As an outsider to a relationship, it can often feel like you are a guest in their proverbial home, and therefore wanting to be on your best behaviour. Another couple’s relationship and the viability of that relationship is not your responsibility as the third. While you can be attuned to everyone’s needs, boundaries, and desires, think about drawing a line or noting a flag when anyone requests you diminish yourself to protect their relationship. Again, that is not your responsibility.

Find a couple on the same page as you. Whatever your needs are, they are out there! You can start by expressing any worries or fears, as well as what you hope to gain from the experience, to discover what common ground you may all wish to cover. It is understandable to perhaps feel afraid to express your boundaries or your concerns but it is important and completely acceptable to do so. If a couple is not willing to make space for you in the experience then perhaps they aren’t the kind of people you want to be playing with. Remember this is just as much about you and your pleasure as it is about them and theirs. 

As a couple, how can we accommodate for the third and recognise couple privilege?

Any type of power dynamic takes more than an encouragement that “you can say no whenever you want” to level the playing field. At the end of the day, a present power dynamic that is unaccounted for can affect other parties’ abilities to advocate for themselves. The only way to create a consent-conducive environment with a power dynamic like this is to create space for each person to advocate for themselves without consequence. They need to be allowed to exercise their no without any retaliation or judgment. This will encourage them to feel safer to express themselves.⁠⁠

1. Make sure the third doesn’t feel responsible for the viability of your relationship. This includes challenging your thinking of the third as an accessory, a threat, or a vehicle to salvage something within your partnership. If you use the phrase “spice things up” in regards to revamping your relationship, the words you’re probably really looking for are “changing up our routine.”⁠⁠ Adding a third person to your established sex lives is leaps and bounds away from changing a routine. ⁠⁠As many unicorns and thirds have lamented: don’t expect adding a third person will fix your relationship issues.⁠⁠ If there are things you’d like to work on in your relationship, work on that outside of a threesome. It’s a threesome, not therapy.

2. Neutralise, don’t avoid! If jealousy or any other unwanted emotion between the two of you comes up in this process, it is the responsibility of the coupled unit to address this outside of the threesome. This burden should not fall onto the shoulders of the third. Jealousy is often an indicator of an insecure area that needs attending to, rather than being an emotion in and of itself. Instead of finding ways to avoid this feeling (which will inevitably cause it to resurface at some point) see what you can do to neutralise that feeling so you can continue to enjoy yourselves. I.E. maybe you add verbal affirmations, a ritual, or create new roles to neutralise the insecurity that bubbled up.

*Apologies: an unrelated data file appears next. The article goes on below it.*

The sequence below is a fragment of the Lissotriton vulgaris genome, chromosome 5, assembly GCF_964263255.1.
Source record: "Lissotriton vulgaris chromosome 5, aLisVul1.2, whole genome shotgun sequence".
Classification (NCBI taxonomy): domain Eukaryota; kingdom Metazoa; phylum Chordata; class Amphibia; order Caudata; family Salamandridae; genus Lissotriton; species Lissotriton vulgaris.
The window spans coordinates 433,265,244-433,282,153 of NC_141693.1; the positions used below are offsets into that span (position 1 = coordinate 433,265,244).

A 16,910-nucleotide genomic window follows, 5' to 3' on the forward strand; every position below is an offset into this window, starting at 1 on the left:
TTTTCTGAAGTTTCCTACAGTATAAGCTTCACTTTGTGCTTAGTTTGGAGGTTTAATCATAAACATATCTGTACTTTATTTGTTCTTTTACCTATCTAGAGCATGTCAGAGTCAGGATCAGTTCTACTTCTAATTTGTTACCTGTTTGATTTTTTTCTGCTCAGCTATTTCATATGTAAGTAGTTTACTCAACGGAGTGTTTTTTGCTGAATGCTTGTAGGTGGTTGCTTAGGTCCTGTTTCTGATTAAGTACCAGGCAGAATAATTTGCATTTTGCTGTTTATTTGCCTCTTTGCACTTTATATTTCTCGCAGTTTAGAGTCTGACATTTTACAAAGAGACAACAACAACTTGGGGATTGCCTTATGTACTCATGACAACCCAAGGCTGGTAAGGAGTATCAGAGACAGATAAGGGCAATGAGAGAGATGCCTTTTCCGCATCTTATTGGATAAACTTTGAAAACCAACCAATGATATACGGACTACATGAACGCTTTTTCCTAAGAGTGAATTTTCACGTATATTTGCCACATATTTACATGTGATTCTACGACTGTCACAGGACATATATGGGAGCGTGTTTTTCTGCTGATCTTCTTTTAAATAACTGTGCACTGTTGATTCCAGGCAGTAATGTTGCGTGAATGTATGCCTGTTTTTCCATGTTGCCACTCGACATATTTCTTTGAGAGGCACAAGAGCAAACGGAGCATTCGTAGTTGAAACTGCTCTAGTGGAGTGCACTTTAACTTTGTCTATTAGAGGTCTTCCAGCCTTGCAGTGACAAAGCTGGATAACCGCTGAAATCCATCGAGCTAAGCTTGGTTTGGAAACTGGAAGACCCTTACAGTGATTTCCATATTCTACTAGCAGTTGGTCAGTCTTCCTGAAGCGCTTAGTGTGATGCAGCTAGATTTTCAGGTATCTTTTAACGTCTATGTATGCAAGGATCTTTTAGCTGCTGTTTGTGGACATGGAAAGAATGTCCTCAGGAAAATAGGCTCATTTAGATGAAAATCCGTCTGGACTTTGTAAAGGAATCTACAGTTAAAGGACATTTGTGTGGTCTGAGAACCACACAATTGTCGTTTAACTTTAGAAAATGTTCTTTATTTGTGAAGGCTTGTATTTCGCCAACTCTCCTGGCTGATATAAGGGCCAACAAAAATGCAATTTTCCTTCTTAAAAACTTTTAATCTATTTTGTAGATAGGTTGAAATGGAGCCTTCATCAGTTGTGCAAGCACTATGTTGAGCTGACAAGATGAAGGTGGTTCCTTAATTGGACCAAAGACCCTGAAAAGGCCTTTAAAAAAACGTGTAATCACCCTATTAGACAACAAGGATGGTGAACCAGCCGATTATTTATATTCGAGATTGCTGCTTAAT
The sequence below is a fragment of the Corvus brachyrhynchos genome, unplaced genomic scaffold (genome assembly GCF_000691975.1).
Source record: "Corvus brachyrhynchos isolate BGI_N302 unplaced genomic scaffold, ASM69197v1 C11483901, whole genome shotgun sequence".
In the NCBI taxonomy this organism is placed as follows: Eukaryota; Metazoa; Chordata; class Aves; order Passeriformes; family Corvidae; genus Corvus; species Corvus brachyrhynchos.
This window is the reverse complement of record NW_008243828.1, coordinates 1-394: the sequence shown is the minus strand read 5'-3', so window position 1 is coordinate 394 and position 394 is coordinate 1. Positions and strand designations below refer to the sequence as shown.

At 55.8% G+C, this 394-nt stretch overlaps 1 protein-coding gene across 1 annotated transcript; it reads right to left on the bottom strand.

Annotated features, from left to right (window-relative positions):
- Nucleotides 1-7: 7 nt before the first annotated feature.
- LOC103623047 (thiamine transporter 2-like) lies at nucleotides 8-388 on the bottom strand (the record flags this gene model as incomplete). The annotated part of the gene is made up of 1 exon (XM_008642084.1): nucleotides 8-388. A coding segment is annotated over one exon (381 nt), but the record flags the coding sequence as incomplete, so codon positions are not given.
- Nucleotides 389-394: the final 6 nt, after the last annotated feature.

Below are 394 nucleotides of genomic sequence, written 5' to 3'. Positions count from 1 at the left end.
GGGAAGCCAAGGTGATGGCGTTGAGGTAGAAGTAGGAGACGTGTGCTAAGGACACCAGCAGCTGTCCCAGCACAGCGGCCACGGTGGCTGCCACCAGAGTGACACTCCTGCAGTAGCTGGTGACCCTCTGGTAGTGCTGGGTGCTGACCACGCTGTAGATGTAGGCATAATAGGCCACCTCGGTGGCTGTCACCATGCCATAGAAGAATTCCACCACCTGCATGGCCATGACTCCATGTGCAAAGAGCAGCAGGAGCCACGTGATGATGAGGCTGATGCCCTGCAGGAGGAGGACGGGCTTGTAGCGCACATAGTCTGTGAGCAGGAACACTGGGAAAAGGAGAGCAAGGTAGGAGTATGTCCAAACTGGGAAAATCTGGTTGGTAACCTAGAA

3. Have an idea of the roles people would like to play. Instead of assuming the third will always speak up for themselves, encourage them to vocalise what type of role or feelings they enjoy versus those they don’t and cater to this. Many times a third can feel too intimidated to advocate for themselves and may default to making sure the couples’ needs are met before they attend to their own.

4. Prioritise the comfort and safety of the third. This includes taking their aftercare needs into account with your own, including them in any boundary and safety conversations. Inquire about their barrier method preference and any verbal or nonverbal cues indicating their comfort before you get into bed.

5. If your needs are not aligned with the third, it’s okay to not continue. Not every two people are destined for sex even if they’re attracted to one another and the same goes for groups of three. If you have a “no kissing others” agreement with your partner, but the third really enjoys kissing or this is their primary form of establishing intimacy, then this may not be the best threesome for all of you!

Does addressing couple privilege always lead to hot threesomes?

Even if you account for all the couple privilege in the world, none of this guarantees a great threesome. That’s up to your chemistry, needs, and individual experiences! Not every threesome is built to last, but that doesn’t mean they’re not worth having. Like two-person sex and relationships, there might be some trial and error before you find what best works for you!